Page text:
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Henry Thiel Sr. Family

THIEL, SIEBKE, WESTPHALEN, TAYLOR, CONWAY, DAHL, WHERRY, LONG, NEILSON, NOLAN

Posted By: Volunteer
Date: 10/13/2006 at 17:57:49

--From Graettinger [Palo Alto Co, IA] Centennial 1893-1993

p. 303-304

HENRY THIEL SR. FAMILY

Reimer Jacob Heinrich Thiel was born on July 22, 1867 in Bargenstedt, Germany. He was the son of Claus Thiel and wife, Anna Catherina Thiel, nee Siebke. He married Christine Catherina Westphalen on February 17, 1870 in Trennewurth, daughter of Peter Frederick and Angie Magdalena Westphalen.

Three years later in 1895, the young couple came to the United States and located at Gladbrook, in Tama County, Iowa. They resided there for a short time, then moved to Reinbeck, where Henry Thiel engaged in the tailoring business. Two of Henry Thiel’s sisters and Christina’s mother also immigrated to the Gladbrook area.

In the spring of 1904, the couple began farming and six years later moved to a farm near Armstrong. They lived on this farm for two years and them moved one mile west of Hoprig and lived on J.R. Stewart’s “Big Farm” or “The Ranch” as it was known because of its immense size of that time of 960 acres. In those days work was done by teams of work horses and even though some of this must have been pasture, it was still a sizeable farm in its day.

For the younger generation, Hoprig was located seven miles east and two miles north of Graettinger. At one time Hoprig had a general store, church, school, and the creamery. At one time between 1897 and 1915, the Hoprig Creamery was fourth in the state, doing business of $100,000 for several years. Hoprig was founded by Sam Blair in 1880 and was named after his hometown in Scotland. Hoprig was founded with the prospects of the railroad coming through the town, but the railroad never came close so in time Hoprig ceased to be.

About 1914, Henry purchased a farm just east of Hoprig, from John Blair, the general storekeeper. In 1917, the Henry Thiel family moved to this farm.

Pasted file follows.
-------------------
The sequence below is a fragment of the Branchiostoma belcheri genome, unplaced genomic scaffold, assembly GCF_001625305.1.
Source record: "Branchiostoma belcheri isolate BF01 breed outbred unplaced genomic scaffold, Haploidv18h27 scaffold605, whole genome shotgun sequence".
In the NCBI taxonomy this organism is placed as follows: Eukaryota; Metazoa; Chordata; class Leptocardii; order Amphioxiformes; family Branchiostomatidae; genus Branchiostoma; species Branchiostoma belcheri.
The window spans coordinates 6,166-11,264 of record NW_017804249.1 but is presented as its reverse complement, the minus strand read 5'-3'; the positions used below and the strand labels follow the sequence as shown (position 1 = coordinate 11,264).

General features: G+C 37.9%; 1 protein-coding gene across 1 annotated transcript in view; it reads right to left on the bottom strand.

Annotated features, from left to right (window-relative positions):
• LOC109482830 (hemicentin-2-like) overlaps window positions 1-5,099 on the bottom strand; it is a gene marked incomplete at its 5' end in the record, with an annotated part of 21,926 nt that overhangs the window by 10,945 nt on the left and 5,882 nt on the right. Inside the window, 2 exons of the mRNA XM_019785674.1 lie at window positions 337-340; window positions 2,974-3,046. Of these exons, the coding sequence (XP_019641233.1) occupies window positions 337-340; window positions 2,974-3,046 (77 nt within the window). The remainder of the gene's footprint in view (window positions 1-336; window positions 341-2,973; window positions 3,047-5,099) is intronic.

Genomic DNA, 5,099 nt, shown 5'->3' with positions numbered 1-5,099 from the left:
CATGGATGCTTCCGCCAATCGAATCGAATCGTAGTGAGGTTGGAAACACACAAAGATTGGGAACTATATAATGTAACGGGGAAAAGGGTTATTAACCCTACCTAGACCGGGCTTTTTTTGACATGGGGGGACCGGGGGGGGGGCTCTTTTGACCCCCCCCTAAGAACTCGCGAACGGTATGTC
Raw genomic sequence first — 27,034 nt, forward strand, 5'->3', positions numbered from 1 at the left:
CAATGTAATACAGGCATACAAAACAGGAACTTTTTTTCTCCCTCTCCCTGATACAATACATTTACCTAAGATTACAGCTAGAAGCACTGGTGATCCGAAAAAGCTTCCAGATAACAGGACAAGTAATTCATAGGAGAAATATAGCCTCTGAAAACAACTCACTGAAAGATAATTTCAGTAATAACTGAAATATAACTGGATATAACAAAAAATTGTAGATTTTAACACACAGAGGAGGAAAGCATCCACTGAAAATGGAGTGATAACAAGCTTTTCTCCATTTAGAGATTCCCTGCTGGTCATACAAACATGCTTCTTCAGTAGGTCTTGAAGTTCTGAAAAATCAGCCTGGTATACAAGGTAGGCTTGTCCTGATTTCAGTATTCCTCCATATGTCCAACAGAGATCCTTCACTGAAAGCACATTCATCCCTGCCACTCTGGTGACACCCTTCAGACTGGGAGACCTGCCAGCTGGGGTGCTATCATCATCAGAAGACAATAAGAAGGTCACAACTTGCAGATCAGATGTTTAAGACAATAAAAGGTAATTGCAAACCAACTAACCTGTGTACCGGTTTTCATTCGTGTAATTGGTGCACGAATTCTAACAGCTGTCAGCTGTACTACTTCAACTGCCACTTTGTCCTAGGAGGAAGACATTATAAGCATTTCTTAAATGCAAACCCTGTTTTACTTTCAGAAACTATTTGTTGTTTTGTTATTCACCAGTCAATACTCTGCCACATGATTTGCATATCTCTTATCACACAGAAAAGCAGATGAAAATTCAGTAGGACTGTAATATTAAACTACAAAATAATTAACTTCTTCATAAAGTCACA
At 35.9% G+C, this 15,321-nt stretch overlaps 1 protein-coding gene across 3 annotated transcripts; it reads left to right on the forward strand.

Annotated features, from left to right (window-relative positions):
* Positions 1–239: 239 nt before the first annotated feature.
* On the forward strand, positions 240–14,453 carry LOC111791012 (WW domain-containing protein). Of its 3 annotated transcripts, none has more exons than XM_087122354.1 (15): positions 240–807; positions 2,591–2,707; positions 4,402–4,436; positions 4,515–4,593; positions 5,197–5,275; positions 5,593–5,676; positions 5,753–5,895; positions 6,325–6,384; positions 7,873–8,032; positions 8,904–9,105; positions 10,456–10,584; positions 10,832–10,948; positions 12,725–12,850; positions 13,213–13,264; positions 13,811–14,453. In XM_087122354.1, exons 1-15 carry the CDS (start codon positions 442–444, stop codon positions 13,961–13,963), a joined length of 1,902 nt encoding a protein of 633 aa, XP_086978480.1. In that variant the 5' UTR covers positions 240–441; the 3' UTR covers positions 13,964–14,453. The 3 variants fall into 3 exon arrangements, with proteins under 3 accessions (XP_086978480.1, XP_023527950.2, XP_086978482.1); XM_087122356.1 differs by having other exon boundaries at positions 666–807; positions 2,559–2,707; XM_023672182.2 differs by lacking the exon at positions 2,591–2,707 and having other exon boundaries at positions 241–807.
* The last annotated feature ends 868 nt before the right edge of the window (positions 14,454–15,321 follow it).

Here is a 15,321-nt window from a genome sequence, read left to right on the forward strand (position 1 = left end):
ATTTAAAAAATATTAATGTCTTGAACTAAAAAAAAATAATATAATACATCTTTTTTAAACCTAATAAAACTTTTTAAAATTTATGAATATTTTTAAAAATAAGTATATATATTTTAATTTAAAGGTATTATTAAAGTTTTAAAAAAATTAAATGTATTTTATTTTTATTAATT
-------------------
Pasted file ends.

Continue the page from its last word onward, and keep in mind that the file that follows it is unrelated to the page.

Some of the 1914 prices from Henry Thiel’s old ledger book were: bushel of seed corn- $1.50; 1 gallon turpentine- $.90; bushel of oats sold-$.34; bull from J.C. Bosold-$60; 6 halter ropes- $.35; pail of axle grease- $.25; barrel of salt-$1.50; 40 gallons of gas from Standard Oil- $4.56; scoop shovel- $1.00; and gravel for car bedding- $.35.

In the ledger are entries for cattle and hogs sold by the car load. These were railroad car loads that went to Chicago and apparently gravel was put on the floor of the cars for bedding for the livestock. Henry’s son, Alfred told the story that one time his dad was going to ride the train along with the livestock to Chicago. Of course, you packed your own food and something to drink. His dad had stopped at the Hoprig general store and asked for “longneckers” or bottles of beer to take to drink. Alfred always said that his dad had one of the most enjoyable trips to Chicago for once, those Hoprig longneckers were filled with whiskey instead of beer. Then Alfred would laugh and say everyone on the train enjoyed those Hoprig longneckers as Henry shared the stronger brew with everyone.

An entry in the ledger is the cost of threshing 8,448 bushels of oats at the cost of $168.96. Just think of the amount of oat shocks that were pitched in the threshing machine and the women must have kept busy cooking and baking for quite a few days. Hugh Taylor, the owner of the threshing rig must have liked the cooking as he married one of Henry’s daughters, Theresa. Hugh Taylor also broke up the original prairie for farming with his steam tractor and an eight bottom plow. Hugh would tell how he and a hired man would set the bottoms by hand by walking on a plank across the plow to do this.

Henry sold his farm in 1934 to his son, Henry, Jr., as his health was starting to fail. Henry Sr. continued to farm until his death in 1937. Christina lived with her son, Henry Jr, and his family on the “home place.” Mrs. Thiel passed away in January, 1952 after being a patient at Holy Family Hospital for four and a half months with a broken hip. Henry and Christian are buried in High Lake Cemetery near Wallingford.

Henry and Christina had five sons and two daughters.

Fred was born in 1892 in Germany. He married Bridget Conway and both are deceased.

Walter was born in 1894 in Germany and married Luella Dahl. He died in 1972 and is buried in High Lake Cemetery.

Alfred was born in 1895 in Gladbrook, Iowa. Alfred liked to tell that he was made in Germany and born in America. He married Lillian Wherry. Both are deceased.

Theresa was born in 1898 and married Hugh Taylor. Both are deceased and buried in High Lake Cemetery.

Clarence was born in 1899 and married Hazel Long.Clarence died in 1970 and is buried in Emmetsburg.

Anna was born in 1901 and married Frank Neilson. Anna is still living and resides in Ringsted.

Henry Jr., was born on July 23, 1903 and married Anastasia Nolan. Henry died on May 13, 1981.

All the sons actually have Reimer Jacob in front of their names on their birth certificates.


 

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